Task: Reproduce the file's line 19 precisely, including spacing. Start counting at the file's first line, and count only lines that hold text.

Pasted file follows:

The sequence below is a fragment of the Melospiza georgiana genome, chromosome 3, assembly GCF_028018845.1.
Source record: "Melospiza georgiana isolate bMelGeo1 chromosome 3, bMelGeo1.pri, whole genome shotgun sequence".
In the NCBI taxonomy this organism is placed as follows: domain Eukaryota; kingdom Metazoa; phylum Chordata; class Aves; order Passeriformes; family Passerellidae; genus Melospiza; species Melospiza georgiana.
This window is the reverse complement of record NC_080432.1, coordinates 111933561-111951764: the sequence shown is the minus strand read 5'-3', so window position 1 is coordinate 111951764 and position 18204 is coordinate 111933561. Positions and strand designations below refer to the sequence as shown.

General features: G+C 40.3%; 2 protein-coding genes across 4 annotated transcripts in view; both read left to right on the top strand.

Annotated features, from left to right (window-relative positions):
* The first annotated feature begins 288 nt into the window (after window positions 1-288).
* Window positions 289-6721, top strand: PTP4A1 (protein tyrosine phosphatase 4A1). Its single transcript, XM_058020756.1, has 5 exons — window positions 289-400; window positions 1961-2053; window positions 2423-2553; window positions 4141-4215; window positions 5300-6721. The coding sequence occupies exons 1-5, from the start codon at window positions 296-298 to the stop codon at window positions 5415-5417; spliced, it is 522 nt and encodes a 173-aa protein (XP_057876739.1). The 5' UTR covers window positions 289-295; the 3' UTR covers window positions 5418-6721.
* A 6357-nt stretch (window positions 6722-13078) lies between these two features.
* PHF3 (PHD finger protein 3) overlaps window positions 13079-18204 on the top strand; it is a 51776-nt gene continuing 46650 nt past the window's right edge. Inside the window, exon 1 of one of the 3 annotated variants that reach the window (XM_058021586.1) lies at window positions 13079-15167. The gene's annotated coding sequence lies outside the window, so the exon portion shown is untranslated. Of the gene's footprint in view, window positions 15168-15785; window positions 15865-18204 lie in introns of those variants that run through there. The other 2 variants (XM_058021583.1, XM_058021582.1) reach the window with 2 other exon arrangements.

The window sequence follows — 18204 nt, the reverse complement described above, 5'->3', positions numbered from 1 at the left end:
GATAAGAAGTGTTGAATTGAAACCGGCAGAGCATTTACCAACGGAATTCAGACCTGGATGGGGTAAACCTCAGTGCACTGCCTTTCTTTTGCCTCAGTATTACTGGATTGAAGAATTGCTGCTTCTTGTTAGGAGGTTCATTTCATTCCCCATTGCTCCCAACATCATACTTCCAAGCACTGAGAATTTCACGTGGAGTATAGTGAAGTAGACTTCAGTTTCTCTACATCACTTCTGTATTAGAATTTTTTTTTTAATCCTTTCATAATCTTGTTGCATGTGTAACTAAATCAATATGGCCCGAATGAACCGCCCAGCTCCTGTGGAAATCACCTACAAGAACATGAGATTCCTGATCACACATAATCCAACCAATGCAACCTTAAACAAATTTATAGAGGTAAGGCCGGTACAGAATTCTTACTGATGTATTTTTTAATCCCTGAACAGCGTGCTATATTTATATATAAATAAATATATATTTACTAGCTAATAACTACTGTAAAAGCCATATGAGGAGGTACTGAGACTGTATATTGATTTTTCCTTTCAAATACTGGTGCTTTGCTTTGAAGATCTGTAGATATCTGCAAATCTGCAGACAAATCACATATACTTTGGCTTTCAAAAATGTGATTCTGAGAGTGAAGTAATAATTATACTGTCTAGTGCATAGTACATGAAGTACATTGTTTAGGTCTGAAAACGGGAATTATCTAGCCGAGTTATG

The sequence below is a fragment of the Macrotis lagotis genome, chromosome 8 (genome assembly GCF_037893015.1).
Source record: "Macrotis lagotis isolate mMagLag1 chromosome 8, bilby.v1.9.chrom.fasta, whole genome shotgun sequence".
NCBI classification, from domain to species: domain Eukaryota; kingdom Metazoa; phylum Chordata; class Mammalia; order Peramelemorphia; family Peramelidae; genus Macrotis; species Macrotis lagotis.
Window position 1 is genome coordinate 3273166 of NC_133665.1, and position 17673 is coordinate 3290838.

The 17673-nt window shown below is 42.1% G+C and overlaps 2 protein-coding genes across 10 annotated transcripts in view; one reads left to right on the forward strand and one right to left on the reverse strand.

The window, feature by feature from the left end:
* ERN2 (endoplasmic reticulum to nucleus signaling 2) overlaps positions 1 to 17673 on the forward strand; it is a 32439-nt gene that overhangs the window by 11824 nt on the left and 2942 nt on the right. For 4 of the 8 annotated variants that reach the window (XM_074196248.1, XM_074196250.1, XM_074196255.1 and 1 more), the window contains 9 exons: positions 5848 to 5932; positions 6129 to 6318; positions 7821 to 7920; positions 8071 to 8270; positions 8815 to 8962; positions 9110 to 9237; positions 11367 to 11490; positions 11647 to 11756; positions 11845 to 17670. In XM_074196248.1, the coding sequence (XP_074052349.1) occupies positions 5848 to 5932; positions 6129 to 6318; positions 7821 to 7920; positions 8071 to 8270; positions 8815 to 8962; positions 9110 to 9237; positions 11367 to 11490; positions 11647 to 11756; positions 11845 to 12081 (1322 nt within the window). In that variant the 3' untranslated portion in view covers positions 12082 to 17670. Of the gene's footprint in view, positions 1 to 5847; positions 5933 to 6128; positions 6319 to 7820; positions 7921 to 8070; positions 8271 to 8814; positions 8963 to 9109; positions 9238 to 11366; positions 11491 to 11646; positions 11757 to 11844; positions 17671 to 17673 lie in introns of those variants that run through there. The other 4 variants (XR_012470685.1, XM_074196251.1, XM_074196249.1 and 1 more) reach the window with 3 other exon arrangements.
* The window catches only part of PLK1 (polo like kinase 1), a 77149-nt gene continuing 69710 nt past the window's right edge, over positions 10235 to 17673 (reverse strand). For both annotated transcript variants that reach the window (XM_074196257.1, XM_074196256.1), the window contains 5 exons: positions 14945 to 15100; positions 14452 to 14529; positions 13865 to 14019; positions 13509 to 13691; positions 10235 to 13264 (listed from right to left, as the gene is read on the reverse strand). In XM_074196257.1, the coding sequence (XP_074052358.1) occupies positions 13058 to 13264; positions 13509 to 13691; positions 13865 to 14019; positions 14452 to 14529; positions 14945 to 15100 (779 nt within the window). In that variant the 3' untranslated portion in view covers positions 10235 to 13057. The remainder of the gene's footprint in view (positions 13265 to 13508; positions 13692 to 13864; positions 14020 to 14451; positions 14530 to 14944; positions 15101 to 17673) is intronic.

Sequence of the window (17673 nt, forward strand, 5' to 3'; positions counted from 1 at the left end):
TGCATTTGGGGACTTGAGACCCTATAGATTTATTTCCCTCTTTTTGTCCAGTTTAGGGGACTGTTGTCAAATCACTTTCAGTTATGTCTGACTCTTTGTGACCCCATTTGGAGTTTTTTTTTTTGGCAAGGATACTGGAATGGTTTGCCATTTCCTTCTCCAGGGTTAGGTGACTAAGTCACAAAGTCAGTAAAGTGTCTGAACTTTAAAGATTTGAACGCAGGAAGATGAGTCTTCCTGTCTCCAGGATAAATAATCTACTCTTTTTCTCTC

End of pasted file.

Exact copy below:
* ERN2 (endoplasmic reticulum to nucleus signaling 2) overlaps positions 1 to 17673 on the forward strand; it is a 32439-nt gene that overhangs the window by 11824 nt on the left and 2942 nt on the right. For 4 of the 8 annotated variants that reach the window (XM_074196248.1, XM_074196250.1, XM_074196255.1 and 1 more), the window contains 9 exons: positions 5848 to 5932; positions 6129 to 6318; positions 7821 to 7920; positions 8071 to 8270; positions 8815 to 8962; positions 9110 to 9237; positions 11367 to 11490; positions 11647 to 11756; positions 11845 to 17670. In XM_074196248.1, the coding sequence (XP_074052349.1) occupies positions 5848 to 5932; positions 6129 to 6318; positions 7821 to 7920; positions 8071 to 8270; positions 8815 to 8962; positions 9110 to 9237; positions 11367 to 11490; positions 11647 to 11756; positions 11845 to 12081 (1322 nt within the window). In that variant the 3' untranslated portion in view covers positions 12082 to 17670. Of the gene's footprint in view, positions 1 to 5847; positions 5933 to 6128; positions 6319 to 7820; positions 7921 to 8070; positions 8271 to 8814; positions 8963 to 9109; positions 9238 to 11366; positions 11491 to 11646; positions 11757 to 11844; positions 17671 to 17673 lie in introns of those variants that run through there. The other 4 variants (XR_012470685.1, XM_074196251.1, XM_074196249.1 and 1 more) reach the window with 3 other exon arrangements.